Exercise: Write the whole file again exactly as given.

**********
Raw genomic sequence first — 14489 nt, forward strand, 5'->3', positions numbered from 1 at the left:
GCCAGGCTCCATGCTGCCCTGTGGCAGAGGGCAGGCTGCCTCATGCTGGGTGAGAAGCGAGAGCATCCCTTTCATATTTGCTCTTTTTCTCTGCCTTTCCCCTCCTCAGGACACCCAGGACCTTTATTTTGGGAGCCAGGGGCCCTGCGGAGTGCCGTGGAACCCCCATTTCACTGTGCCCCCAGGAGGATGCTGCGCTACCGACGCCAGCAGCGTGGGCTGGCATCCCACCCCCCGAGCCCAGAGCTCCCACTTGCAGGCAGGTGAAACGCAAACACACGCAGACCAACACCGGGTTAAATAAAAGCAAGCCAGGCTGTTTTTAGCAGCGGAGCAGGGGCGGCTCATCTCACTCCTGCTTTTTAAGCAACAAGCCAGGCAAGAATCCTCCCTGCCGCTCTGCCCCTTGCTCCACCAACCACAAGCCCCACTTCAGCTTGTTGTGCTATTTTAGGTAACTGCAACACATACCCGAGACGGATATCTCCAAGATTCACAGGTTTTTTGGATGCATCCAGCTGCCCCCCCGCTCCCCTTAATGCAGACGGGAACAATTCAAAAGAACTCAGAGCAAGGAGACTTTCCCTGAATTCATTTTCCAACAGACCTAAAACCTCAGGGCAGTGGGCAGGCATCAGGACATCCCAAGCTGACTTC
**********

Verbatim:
Raw genomic sequence first — 14489 nt, forward strand, 5'->3', positions numbered from 1 at the left:
GCCAGGCTCCATGCTGCCCTGTGGCAGAGGGCAGGCTGCCTCATGCTGGGTGAGAAGCGAGAGCATCCCTTTCATATTTGCTCTTTTTCTCTGCCTTTCCCCTCCTCAGGACACCCAGGACCTTTATTTTGGGAGCCAGGGGCCCTGCGGAGTGCCGTGGAACCCCCATTTCACTGTGCCCCCAGGAGGATGCTGCGCTACCGACGCCAGCAGCGTGGGCTGGCATCCCACCCCCCGAGCCCAGAGCTCCCACTTGCAGGCAGGTGAAACGCAAACACACGCAGACCAACACCGGGTTAAATAAAAGCAAGCCAGGCTGTTTTTAGCAGCGGAGCAGGGGCGGCTCATCTCACTCCTGCTTTTTAAGCAACAAGCCAGGCAAGAATCCTCCCTGCCGCTCTGCCCCTTGCTCCACCAACCACAAGCCCCACTTCAGCTTGTTGTGCTATTTTAGGTAACTGCAACACATACCCGAGACGGATATCTCCAAGATTCACAGGTTTTTTGGATGCATCCAGCTGCCCCCCCGCTCCCCTTAATGCAGACGGGAACAATTCAAAAGAACTCAGAGCAAGGAGACTTTCCCTGAATTCATTTTCCAACAGACCTAAAACCTCAGGGCAGTGGGCAGGCATCAGGACATCCCAAGCTGACTTC